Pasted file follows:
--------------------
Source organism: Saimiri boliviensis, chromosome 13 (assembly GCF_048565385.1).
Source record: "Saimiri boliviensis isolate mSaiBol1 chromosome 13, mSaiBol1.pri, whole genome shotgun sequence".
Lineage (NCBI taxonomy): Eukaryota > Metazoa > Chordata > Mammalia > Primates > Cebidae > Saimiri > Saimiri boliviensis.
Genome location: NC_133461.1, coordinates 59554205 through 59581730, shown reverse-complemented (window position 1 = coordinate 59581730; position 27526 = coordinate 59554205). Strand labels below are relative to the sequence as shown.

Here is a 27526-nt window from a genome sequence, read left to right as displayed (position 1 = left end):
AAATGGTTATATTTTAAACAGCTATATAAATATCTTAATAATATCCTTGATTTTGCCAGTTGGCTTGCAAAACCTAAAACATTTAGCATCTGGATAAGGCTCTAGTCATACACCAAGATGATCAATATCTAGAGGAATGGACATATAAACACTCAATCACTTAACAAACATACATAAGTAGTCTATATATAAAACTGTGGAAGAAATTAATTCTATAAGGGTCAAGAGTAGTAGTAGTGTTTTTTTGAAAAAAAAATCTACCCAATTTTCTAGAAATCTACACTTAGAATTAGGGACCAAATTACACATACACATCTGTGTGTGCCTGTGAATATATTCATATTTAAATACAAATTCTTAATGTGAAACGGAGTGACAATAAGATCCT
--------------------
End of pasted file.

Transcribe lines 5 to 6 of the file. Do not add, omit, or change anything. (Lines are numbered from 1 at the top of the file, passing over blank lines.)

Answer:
Here is a 27526-nt window from a genome sequence, read left to right as displayed (position 1 = left end):
AAATGGTTATATTTTAAACAGCTATATAAATATCTTAATAATATCCTTGATTTTGCCAGTTGGCTTGCAAAACCTAAAACATTTAGCATCTGGATAAGGCTCTAGTCATACACCAAGATGATCAATATCTAGAGGAATGGACATATAAACACTCAATCACTTAACAAACATACATAAGTAGTCTATATATAAAACTGTGGAAGAAATTAATTCTATAAGGGTCAAGAGTAGTAGTAGTGTTTTTTTGAAAAAAAAATCTACCCAATTTTCTAGAAATCTACACTTAGAATTAGGGACCAAATTACACATACACATCTGTGTGTGCCTGTGAATATATTCATATTTAAATACAAATTCTTAATGTGAAACGGAGTGACAATAAGATCCT